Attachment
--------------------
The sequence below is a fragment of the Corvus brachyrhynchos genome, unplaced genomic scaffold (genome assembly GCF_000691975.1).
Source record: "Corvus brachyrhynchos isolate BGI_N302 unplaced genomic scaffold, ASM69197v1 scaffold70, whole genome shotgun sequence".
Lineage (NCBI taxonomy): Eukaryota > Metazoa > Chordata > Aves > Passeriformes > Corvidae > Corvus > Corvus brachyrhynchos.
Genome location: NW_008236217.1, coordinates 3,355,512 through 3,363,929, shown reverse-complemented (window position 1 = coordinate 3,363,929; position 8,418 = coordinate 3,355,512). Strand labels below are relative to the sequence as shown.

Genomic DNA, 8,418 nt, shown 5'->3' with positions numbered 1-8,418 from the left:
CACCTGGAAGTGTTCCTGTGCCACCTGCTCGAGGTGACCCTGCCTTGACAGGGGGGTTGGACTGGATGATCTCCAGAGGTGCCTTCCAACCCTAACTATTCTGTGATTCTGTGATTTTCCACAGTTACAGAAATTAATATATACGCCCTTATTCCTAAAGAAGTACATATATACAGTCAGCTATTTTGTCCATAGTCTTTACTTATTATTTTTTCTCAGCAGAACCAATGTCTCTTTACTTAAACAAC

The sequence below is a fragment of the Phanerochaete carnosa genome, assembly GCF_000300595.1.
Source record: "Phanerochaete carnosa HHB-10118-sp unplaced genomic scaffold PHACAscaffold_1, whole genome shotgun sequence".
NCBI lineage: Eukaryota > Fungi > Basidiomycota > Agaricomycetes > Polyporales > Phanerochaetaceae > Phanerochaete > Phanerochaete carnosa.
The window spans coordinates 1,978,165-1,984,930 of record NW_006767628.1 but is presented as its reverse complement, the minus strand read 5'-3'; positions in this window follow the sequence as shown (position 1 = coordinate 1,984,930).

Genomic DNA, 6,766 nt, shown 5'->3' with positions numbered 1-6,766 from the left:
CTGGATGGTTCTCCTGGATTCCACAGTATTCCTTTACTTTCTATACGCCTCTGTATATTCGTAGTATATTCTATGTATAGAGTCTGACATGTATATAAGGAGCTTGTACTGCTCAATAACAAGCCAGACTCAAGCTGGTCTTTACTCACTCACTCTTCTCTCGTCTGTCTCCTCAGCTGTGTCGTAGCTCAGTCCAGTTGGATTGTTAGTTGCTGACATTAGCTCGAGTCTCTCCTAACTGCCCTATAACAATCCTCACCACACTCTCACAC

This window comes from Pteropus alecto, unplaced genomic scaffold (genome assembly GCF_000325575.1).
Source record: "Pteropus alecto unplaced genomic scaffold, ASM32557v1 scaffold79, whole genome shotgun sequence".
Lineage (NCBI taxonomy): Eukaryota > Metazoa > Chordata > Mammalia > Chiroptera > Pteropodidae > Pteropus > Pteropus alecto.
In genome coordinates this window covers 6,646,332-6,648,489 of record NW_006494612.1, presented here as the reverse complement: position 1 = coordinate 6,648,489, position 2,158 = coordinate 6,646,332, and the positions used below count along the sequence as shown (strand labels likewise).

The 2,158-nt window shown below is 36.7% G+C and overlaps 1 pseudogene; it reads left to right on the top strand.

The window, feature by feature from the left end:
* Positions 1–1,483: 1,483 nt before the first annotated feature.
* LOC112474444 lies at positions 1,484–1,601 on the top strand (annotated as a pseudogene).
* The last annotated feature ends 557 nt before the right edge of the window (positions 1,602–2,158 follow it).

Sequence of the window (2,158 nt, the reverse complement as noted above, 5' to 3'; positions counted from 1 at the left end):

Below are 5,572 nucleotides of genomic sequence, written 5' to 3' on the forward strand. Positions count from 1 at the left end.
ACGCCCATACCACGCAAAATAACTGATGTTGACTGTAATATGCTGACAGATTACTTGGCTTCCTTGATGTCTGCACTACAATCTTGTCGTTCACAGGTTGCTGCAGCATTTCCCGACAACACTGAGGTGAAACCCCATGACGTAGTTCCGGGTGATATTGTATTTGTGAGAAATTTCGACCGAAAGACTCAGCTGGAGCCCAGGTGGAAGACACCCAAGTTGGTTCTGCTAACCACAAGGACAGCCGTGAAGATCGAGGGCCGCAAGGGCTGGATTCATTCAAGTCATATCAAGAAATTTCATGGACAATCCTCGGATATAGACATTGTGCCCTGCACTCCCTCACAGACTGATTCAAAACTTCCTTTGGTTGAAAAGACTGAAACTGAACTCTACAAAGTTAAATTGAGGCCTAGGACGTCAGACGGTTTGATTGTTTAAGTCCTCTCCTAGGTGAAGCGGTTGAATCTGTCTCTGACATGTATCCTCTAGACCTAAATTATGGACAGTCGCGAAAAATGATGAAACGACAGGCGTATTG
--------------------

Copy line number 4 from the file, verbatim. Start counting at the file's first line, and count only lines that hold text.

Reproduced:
Genome location: NW_008236217.1, coordinates 3,355,512 through 3,363,929, shown reverse-complemented (window position 1 = coordinate 3,363,929; position 8,418 = coordinate 3,355,512). Strand labels below are relative to the sequence as shown.